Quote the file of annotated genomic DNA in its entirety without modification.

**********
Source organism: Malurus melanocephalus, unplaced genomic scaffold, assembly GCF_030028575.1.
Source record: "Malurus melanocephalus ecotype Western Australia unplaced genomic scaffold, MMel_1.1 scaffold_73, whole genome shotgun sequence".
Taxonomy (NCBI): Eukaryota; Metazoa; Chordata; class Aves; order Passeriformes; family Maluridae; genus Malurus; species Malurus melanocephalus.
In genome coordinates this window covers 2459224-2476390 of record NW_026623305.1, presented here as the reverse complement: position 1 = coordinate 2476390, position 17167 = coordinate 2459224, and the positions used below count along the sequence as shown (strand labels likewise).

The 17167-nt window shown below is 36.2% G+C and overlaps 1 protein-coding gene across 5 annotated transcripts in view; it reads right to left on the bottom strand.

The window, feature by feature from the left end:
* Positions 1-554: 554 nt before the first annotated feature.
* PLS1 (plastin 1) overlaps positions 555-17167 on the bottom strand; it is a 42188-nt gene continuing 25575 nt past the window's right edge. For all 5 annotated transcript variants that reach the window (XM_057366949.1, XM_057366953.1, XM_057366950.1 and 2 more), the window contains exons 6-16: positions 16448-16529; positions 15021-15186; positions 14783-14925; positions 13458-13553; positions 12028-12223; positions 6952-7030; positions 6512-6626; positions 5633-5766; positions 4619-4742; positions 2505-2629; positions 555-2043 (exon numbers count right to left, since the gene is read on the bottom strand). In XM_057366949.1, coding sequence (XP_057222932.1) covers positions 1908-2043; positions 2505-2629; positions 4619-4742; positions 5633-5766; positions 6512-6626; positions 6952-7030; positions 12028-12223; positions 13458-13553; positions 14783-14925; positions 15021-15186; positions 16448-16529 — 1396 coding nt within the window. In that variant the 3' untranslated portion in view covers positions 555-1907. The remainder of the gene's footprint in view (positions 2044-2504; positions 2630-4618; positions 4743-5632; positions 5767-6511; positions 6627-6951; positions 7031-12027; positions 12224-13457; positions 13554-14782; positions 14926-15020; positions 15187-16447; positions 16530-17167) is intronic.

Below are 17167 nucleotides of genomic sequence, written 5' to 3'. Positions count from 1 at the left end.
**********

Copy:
Source organism: Malurus melanocephalus, unplaced genomic scaffold, assembly GCF_030028575.1.
Source record: "Malurus melanocephalus ecotype Western Australia unplaced genomic scaffold, MMel_1.1 scaffold_73, whole genome shotgun sequence".
Taxonomy (NCBI): Eukaryota; Metazoa; Chordata; class Aves; order Passeriformes; family Maluridae; genus Malurus; species Malurus melanocephalus.
In genome coordinates this window covers 2459224-2476390 of record NW_026623305.1, presented here as the reverse complement: position 1 = coordinate 2476390, position 17167 = coordinate 2459224, and the positions used below count along the sequence as shown (strand labels likewise).

The 17167-nt window shown below is 36.2% G+C and overlaps 1 protein-coding gene across 5 annotated transcripts in view; it reads right to left on the bottom strand.

The window, feature by feature from the left end:
* Positions 1-554: 554 nt before the first annotated feature.
* PLS1 (plastin 1) overlaps positions 555-17167 on the bottom strand; it is a 42188-nt gene continuing 25575 nt past the window's right edge. For all 5 annotated transcript variants that reach the window (XM_057366949.1, XM_057366953.1, XM_057366950.1 and 2 more), the window contains exons 6-16: positions 16448-16529; positions 15021-15186; positions 14783-14925; positions 13458-13553; positions 12028-12223; positions 6952-7030; positions 6512-6626; positions 5633-5766; positions 4619-4742; positions 2505-2629; positions 555-2043 (exon numbers count right to left, since the gene is read on the bottom strand). In XM_057366949.1, coding sequence (XP_057222932.1) covers positions 1908-2043; positions 2505-2629; positions 4619-4742; positions 5633-5766; positions 6512-6626; positions 6952-7030; positions 12028-12223; positions 13458-13553; positions 14783-14925; positions 15021-15186; positions 16448-16529 — 1396 coding nt within the window. In that variant the 3' untranslated portion in view covers positions 555-1907. The remainder of the gene's footprint in view (positions 2044-2504; positions 2630-4618; positions 4743-5632; positions 5767-6511; positions 6627-6951; positions 7031-12027; positions 12224-13457; positions 13554-14782; positions 14926-15020; positions 15187-16447; positions 16530-17167) is intronic.

Below are 17167 nucleotides of genomic sequence, written 5' to 3'. Positions count from 1 at the left end.